How I Got Through College with a few Broken Bones

A dark night soon after Christmas,

While the streets were still wet,

I just had a meal too delicious,

And wanted a run to sweat.

I nimbly dodged a Prius,

And sang Ed Sheeran in my head.

Just thinking I stuck the landing,

My knee crashed into a stone-hard something,

And Newton’s first law sent me toppling.

That’s right, I fractured my arm and sprained my ankle in the clumsiest way imaginable while on break back home in China. I was running at a speed of 7 miles per hour when I bumped into a two-foot high marble column on the sidewalk and fell on my arms in a projectile motion.

I had broken bones but my iPhone screen stayed intact.

On my 15-hour international flight back to Los Angeles for school, I actually didn’t encounter obvious obstacles like carrying my luggage, walking up stairs and opening doors. There were always nice strangers offering help to a girl with a few broken bones. However, the frustration stemmed from the little things—like eating airplane food left-handed when I’m a righty and staying awake for the entire flight to ensure that my cast didn’t bump into the person beside me.

At school, my roommates thankfully offered to do all my chores and helped me with laundry and groceries. In return, I told them the tale of my broken bones and one of them had a good stomach-hugging, minute-long laugh. Yet, even with all the help from friends and kind strangers, I still did an overhaul of my daily routine. I lived on frozen food for nearly two months because juggling cooking pans with one hand would wake up the building, and showering became a daily one-hour journey fought in steamy mist.

My biggest challenge, however, was taking notes in class. Before the academic quarter started, I searched YouTube for tutorials about writing with my weaker hand. The best I could do was scribble deformed letters. I’m sure you’re wondering why I didn’t take notes on my computer, since left-handed typing would be better than left-handed writing, right? Well, my English major classes forbid electronics. So, I made a bunch of marks in my notebook during class and slowly transcribed them by hand later so my notes would be marginally more legible.

To save my GPA, I went to my school’s international center and got an advisor to approve my taking less classes than are normally required. All I needed was a doctor’s note, which I got from the student health center. Here’s a little trivia on college resources for when you have broken bones or any other injury: at my school, UCLA, if you’re stuck with broken bones or an injury that prevents you from taking full-time credits for a year or longer, you can petition for a one-half reduction in tuition and fees. Ask around, your school likely has these options as well. My caution to international students: don’t forget to petition to the international center if you’re not taking full-time credits. Otherwise your visa could be invalidated.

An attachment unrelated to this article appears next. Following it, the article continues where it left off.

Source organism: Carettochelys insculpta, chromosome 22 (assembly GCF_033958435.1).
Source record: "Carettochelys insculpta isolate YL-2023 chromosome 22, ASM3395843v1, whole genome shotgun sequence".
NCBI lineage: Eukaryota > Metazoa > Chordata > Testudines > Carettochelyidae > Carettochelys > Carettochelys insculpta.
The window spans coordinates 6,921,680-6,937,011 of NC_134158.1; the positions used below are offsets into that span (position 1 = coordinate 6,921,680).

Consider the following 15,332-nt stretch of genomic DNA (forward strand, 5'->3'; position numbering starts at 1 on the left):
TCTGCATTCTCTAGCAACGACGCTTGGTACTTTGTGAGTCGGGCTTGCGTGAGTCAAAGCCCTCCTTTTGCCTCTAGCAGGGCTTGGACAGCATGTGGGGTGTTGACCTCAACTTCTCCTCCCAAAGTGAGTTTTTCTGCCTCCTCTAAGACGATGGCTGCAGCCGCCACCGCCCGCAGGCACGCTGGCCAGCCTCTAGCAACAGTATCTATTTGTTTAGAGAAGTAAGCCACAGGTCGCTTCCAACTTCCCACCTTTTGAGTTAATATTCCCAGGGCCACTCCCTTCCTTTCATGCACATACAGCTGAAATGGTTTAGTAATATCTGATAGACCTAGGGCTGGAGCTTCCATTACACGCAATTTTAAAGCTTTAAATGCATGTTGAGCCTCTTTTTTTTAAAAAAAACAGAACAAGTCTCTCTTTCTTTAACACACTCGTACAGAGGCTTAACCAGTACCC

Should your broken bones cause you to need help getting across campus, contact the office for students with disabilities (it might be called the center for accessible education) at your school with a doctor’s note. The office is there to help you and will arrange vans to drive you to classes.

If you’re hell-bent on getting the most out of your tuition money and don’t want to take less credits, the office for students with disabilities also has resources to make studying and note taking in class easier. You can get a note-taker to help you write down key points in class and the office can contact your professors for any deadline extension or special test arrangement you might need. And don’t worry, the school should provide these services at no extra cost to you.

Even though I’m seven thousand miles away from home, my roommates have been like parents when I had my broken bones. They did my laundry for me, carried my backpack, excused me from all cleaning duties, heated up food and even offered to wash my hair. But the best part was that falling to have broken bones didn’t mean falling behind in my classes. Campus resources for students who have disabilities (even for a short period of time) provide all the services students need. Two months later, when the limited movements have gone away, a cleaner room and closer friendships are the things that stayed. Thanks to the flexible arrangement my advisor made for me, my GPA didn’t suffer much either.

News Reporter

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